While I was doing some research in this manner recently, I saw some familiar names on the tool side that seem to be trying to take our idea and slowly work it into their site. But I know they're there, so I can monitor what's going on.

Dave Pasternack Ads

Well, the Dave Pasternack SEO contest is almost over (thankfully), and there are lots of great ads. One even made it to the "Bonus" above the organic listings. These are some of my favorites, with links for my real favorite ads.

Houston We Got a Problem
Might Not be Rocket Science But
Don't Trust Your SEO to Amatuers

Nice one. Truly enjoyable.

For top rank on Dave's
name, it's anybody's game. For
Insurance & Loans, It's SureHits

Sure... and for Toilet Paper it's The New York Times. This one wasn't really a fav, but wasn't as bad as a few that didn't make the list.

A Pasternack Tale
Dave says PPC is the way to go, but
I can rank high with quality SEO.

No way... you can rank high without spending money? Well, isn't that what the whole point of this contest was? SEO's wanted to prove they could outrank Dave for his name... so where's your site in the list?

SEO Rocket Science Tools
SEO Too…

Already Upgrading the Development Server

I reported not that long ago that we finally got a development server. Well, we've already shut that one off and moved to a new one.

Apparently, that was much more of an antique than I thought it would be. We're now running a Hyperthreaded P4 with 2GB of RAM and hardware mirrored SCSI drives. I thought that the old machine would just act like our web servers under heavy load, but when it was taking 2 minutes or longer just to load a couple fields via Ajax calls, I decided that wasn't worth waiting for any more.

Now, I'm going to be able to develop a little quicker... and I've got some sweet projects planned out. When I get them a little further along, I'll be sure to let anyone reading here know about them.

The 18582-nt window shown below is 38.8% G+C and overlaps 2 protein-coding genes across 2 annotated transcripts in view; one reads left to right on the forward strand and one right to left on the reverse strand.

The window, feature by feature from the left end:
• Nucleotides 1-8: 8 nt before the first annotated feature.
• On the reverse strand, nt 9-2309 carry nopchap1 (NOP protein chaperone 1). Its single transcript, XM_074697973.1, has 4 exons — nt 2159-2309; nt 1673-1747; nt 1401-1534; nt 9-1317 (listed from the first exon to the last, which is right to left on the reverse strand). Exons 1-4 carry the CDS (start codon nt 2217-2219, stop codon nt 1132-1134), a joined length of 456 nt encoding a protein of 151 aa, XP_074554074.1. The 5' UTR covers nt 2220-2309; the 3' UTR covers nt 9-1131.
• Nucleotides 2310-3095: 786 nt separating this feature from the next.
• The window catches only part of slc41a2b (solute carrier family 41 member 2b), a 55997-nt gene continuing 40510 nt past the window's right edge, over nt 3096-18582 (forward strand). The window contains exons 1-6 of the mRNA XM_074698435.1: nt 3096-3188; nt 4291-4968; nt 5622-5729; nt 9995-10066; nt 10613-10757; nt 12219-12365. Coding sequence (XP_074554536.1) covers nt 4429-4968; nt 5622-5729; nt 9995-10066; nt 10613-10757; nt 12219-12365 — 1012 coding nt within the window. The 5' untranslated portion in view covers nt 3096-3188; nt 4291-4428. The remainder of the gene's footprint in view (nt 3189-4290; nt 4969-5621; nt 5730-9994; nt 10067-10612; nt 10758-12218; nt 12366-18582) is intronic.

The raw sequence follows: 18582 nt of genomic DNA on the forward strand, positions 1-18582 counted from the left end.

Hearing the call

Jeremy Schoemaker put together a nice event for Nebraska, which I attended last night. Today I see he's already calling me out to speak at the next one.

If that's the case, I'll have some demands.

First, I want access to the presenters lounge. I think that's the restroom, but someone's gotta show me where that is anyway.

Secondly, I'm gonna need another link, but this time with the words power tools pointed at

Third, I want a couple of questions to answer to get started. I've never actually been asked to speak on SEO, and I've got no idea what level the attendees are at, so it'll be much easier to speak if I have questions from the group. I'm sure a post on would get a few responses that would help.

Oh, and #2 is optional.

The bottom line: I'd be delighted to speak to the group, Jeremy. And, not being like those MBL people, I'll even send you an email to let you know this.

Simple Network Monitor

Every once in a while, a must-have product comes along that, for the price, just can't be passed up. I was excited when Simple Network Monitor offered to pay me to review their product, because quite simply, I have a need for it and getting paid to evaluate it seems almost too good to pass up.

The download of the 30 day trial was pretty quick and painless, as was the simple installation process. On starting the program, it came up with "You are on day 1 of your 30 day evaluation" and the options of close, buy, and register. I chose close and the program started up.

Clicking on the "Add a Server" icon brought up a very simple form with Hostname, Friendly Name, Location, Server Notes, Alert E-Mail Address(es), and checkboxes for Override E-Mail Addresses, Server Monitoring Enabled, and Create a Ping Monitor. Once I filled in the basic fields, it showed up in my list of servers. From there, I could add a monitor. I selected HTTP Monitor, set the interval and timeout…